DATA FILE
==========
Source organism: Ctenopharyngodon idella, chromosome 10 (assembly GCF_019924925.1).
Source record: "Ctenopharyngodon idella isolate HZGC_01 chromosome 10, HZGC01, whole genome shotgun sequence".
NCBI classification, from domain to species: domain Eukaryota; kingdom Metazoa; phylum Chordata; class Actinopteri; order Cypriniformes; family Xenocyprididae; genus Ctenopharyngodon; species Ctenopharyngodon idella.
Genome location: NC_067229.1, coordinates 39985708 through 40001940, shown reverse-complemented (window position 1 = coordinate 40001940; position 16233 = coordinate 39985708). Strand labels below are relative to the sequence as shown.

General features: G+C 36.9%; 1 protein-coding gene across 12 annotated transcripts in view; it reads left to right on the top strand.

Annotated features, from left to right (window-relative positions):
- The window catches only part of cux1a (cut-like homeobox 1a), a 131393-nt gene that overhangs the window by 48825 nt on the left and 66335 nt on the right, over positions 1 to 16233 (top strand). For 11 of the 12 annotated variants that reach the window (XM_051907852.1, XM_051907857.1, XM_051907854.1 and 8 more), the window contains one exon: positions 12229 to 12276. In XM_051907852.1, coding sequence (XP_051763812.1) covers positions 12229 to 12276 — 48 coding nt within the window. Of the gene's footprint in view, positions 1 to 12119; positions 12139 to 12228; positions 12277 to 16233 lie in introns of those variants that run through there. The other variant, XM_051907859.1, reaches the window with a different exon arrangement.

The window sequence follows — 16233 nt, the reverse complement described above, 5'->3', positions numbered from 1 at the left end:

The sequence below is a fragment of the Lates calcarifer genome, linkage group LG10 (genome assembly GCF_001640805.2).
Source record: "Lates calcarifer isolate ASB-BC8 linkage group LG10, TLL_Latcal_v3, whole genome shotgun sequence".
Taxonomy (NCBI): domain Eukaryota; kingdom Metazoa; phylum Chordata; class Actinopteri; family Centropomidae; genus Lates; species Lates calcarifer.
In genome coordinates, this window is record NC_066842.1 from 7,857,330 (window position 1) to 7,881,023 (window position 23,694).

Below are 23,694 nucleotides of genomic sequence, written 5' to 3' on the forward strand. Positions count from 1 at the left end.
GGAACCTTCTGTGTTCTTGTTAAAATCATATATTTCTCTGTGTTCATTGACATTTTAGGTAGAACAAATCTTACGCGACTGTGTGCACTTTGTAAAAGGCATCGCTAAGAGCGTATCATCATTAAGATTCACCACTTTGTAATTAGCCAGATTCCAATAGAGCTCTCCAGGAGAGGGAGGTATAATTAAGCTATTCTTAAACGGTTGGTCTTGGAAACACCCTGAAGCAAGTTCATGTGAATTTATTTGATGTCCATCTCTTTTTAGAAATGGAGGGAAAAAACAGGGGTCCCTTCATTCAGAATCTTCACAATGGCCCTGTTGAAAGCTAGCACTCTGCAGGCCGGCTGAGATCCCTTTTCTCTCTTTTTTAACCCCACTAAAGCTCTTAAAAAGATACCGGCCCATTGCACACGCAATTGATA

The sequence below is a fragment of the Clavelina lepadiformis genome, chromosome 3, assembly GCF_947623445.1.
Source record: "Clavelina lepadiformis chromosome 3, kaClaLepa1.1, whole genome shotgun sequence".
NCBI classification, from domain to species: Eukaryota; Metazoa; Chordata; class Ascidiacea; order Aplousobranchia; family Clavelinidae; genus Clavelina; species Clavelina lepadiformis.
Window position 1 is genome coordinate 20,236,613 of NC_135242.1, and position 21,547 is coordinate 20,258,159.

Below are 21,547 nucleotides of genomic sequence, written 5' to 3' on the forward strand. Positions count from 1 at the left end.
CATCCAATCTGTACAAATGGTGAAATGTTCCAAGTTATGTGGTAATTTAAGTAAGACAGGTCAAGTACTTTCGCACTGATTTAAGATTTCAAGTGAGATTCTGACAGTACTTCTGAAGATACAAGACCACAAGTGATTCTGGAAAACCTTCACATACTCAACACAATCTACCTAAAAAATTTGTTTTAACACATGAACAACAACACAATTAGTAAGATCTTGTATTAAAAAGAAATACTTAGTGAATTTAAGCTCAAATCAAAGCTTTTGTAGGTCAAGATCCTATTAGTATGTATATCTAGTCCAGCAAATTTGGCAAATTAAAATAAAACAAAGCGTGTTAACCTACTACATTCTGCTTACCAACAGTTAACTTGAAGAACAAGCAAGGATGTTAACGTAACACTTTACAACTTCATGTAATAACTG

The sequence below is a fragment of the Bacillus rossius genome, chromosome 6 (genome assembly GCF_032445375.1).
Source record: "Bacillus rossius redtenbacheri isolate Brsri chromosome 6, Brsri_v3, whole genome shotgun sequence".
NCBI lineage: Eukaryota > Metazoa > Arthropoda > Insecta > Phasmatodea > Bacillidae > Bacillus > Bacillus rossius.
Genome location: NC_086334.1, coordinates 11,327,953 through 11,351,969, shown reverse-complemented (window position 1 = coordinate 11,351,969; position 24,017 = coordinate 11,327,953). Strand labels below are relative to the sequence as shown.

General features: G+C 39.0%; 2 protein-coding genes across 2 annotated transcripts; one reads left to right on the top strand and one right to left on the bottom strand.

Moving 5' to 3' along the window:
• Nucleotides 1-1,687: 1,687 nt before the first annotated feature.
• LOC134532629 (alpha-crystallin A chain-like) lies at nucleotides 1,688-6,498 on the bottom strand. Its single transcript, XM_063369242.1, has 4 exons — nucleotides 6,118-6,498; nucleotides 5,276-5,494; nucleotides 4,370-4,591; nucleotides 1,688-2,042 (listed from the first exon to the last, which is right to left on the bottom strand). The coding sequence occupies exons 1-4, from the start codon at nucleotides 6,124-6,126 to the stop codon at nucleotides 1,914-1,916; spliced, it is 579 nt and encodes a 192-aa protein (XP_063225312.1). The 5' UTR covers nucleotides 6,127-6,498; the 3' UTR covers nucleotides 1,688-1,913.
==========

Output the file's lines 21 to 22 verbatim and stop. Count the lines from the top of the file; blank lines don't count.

The sequence below is a fragment of the Bacillus rossius genome, chromosome 6 (genome assembly GCF_032445375.1).
Source record: "Bacillus rossius redtenbacheri isolate Brsri chromosome 6, Brsri_v3, whole genome shotgun sequence".